Prism provides benchmarking and efficiency studies using frontier analysis, also known as data envelopment analysis. We use the industry standard software, Frontier Analyst™. It calculates the relative efficiency of “units” within a set based on multiple input-output ratios. Units can be schools, retail locations, hospitals, etc. Inputs are resources used, and outputs are results achieved.
Using available data, frontier analysis can
- Convert a unit’s inputs and outputs into a single measure of productive efficiency.
- Identify units operating relatively efficiently and those that are not.
- Calculate efficiency scores for all units in the study: units making most efficient use of resources are rated as being 100% efficient, benchmark units while the less efficient ones obtain lower scores.
- Set realistic, peer-based improvement targets for lower performing units by comparing them to their unique set of 100% efficient, benchmark peers. These targets show how much each unit needs to increase outputs or reduce inputs to become a 100% efficient, benchmark peer.
- Identify benchmark performers whose operating practices can be examined to establish a guide to “best practice.”
In simple terms, are benchmarking analysis lets managers know
- How well their units are doing.
- How much they could improve.
- Where they can go to find out how.
How It Works
Frontier Analyst™ defines efficiency as
Efficiency = Weighted outputs/Weighted inputs
Assume for the purposes of illustration that a retail chain was studying performance of its outlets by measuring one input, the number of employees, and two outputs, the annual number of customer transactions and annual gross revenue. Two performance ratios result: transactions per employee and gross revenue per employee. The performance of the retail chain’s outlets could be shown in a scatter diagram, as below.
The Efficiency Frontier Defined
The efficiency frontier ‘envelops’ the inefficient units and clearly shows the relative performance of each unit. Any unit on the frontier is considered 100% efficient and any unit below it is relatively less efficient with a rating of less than 100%. In this example, there are four 100% efficient, benchmark outlets. And the outlet represented by the green dot is 75% efficient. Note that the efficiency frontier, derived from the most efficient units in the data set, represents a standard of best-achieved performance. This does not imply that the units on the frontier cannot improve their performance. There is simply no demonstrable basis to measure the extent to which they can do so. Note also that an actual analysis weights each unit’s inputs and outputs in order to show it in its best possible light.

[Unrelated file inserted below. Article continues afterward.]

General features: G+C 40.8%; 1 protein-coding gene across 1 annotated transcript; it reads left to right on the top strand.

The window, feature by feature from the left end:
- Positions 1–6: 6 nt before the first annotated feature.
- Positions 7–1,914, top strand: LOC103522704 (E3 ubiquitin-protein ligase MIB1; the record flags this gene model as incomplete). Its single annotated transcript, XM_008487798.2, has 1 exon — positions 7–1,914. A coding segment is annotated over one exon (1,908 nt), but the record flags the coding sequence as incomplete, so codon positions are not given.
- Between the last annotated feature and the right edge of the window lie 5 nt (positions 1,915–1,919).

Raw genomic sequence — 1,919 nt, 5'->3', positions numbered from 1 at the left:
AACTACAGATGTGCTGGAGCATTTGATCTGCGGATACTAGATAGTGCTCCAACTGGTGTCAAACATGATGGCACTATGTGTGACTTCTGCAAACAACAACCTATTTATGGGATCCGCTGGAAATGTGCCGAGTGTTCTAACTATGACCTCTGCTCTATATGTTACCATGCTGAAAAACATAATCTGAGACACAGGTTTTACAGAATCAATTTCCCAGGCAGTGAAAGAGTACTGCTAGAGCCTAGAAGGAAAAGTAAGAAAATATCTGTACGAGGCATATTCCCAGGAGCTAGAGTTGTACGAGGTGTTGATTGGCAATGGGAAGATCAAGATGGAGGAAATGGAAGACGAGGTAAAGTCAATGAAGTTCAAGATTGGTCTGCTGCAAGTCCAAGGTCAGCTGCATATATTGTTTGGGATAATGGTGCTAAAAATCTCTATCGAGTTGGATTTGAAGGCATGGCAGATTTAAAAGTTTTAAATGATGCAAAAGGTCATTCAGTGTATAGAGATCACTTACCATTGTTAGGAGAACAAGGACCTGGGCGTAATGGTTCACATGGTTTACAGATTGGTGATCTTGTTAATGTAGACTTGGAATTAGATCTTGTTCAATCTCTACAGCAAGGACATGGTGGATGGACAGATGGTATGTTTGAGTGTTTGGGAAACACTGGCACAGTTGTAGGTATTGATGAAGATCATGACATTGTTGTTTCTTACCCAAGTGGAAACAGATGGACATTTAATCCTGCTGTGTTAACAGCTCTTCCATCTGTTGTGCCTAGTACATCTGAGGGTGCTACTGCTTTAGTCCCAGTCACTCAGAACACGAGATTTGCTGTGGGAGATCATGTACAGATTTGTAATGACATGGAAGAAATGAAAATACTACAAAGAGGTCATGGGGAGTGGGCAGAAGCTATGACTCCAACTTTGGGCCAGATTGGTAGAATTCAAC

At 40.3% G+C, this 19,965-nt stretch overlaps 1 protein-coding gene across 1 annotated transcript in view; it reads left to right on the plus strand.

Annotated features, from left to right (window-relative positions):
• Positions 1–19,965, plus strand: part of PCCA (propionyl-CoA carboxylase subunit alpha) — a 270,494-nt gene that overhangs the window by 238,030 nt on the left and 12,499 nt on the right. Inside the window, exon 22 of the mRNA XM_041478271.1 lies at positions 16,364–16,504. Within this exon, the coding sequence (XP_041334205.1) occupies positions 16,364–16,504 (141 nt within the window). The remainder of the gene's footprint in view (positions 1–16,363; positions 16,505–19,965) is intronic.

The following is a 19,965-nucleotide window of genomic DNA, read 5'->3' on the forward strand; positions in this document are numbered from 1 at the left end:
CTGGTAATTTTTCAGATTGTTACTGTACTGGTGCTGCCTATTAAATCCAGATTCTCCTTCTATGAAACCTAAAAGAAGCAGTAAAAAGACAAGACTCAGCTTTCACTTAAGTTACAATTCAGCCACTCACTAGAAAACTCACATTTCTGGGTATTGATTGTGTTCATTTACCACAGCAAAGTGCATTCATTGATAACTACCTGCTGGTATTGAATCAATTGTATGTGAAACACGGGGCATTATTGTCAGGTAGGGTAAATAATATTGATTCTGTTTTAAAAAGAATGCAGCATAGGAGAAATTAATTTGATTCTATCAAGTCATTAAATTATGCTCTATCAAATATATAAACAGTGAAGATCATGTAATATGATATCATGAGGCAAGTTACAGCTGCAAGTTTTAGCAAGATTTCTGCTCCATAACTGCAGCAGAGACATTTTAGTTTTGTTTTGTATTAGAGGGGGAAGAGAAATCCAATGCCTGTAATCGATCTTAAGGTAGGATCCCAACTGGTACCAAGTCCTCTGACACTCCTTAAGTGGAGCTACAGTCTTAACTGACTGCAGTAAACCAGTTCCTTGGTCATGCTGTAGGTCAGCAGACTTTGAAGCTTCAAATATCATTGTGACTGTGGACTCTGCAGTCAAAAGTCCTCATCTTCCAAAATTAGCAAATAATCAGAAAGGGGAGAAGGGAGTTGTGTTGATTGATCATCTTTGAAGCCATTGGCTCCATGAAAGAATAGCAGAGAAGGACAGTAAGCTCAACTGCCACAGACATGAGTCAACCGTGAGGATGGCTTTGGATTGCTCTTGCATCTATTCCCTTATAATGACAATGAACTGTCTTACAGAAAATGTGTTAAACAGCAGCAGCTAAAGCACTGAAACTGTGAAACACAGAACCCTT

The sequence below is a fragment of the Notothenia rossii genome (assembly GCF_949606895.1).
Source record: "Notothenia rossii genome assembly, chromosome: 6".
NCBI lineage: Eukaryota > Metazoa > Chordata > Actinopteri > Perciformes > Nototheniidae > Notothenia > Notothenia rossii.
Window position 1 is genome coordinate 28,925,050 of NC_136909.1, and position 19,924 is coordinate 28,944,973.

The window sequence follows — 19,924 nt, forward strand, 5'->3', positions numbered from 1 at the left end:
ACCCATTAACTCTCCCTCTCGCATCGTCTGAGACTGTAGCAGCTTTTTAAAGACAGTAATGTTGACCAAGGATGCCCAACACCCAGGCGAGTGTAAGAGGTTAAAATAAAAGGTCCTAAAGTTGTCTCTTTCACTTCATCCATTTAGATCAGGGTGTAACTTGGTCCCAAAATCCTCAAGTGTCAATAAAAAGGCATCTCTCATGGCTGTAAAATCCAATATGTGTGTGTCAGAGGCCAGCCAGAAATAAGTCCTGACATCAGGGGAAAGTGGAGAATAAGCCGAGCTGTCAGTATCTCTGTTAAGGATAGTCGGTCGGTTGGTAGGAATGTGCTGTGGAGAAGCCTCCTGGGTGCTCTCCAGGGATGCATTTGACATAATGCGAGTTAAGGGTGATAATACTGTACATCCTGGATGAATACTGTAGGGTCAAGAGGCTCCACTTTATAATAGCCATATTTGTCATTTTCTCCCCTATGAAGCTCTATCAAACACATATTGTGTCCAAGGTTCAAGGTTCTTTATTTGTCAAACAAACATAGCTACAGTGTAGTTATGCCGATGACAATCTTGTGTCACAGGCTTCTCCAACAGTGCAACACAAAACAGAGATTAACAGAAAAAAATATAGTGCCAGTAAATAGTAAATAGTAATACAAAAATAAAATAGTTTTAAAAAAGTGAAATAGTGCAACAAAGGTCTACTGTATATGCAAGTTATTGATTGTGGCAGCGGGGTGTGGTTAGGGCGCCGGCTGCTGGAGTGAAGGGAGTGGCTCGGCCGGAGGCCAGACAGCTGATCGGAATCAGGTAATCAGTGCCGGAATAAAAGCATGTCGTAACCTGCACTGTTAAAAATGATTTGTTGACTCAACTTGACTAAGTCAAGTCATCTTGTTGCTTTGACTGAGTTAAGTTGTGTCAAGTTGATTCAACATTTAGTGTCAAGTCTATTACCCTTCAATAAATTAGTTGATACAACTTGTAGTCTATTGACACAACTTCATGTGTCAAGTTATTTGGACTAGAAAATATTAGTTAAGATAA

Benchmark Peers and Performance Target Setting
Each unit in the set is matched with a set of benchmark peers. These are the 100% efficient units that have the most similar input-output profiles to any selected unit. In the example above, the outlet represented by the green dot has two benchmark peers.
Each unit also receives peer-based performance targets that calculate how much each inefficient unit need to increase outputs (output maximization) or reduce inputs (input minimization) to become a 100% efficient, benchmark peer. In the case above, the targets would indicate precisely how much any lower performing outlet would have to
- Increase its annual gross revenue or transactions (outputs) to push its ratios to the frontier.
- Lower the number of employees (input) to push its ratios to the frontier.
The example above is simple and therefore its results can be displayed in a two-dimensional scatter diagram for graphic illustration. Actual studies, however, include many inputs and outputs and produce results that are n-dimensional and virtually impossible to visualize.
To view real results of a comprehensive frontier analysis study and examples of the software’s powerful use of graphic display to communicate those results, please see the discussion of Prism’s large-scale Frontier Analyst? benchmarking studies in New York or Arizona or download a case study.
Want to know how well your organizational units perform? Not just on one performance factor or ratio, but comprehensively? And more importantly, how much they could improve?
- Identifies star performers and benchmark units as well as under-achievers.
- Sets realistic, peer-based improvement targets.
- Uncovers greatest potential efficiency gains.
- Provides a framework for systematic transfer of best practices.
Prism’s top-flight team includes Chief Technology Officer, Andrew Tait, Decision Mechanics Limited, the author of Frontier Analyst™, the industry-leading performance management system used in more than 30 countries worldwide.
Sample case study: Frontier Analysis with Prism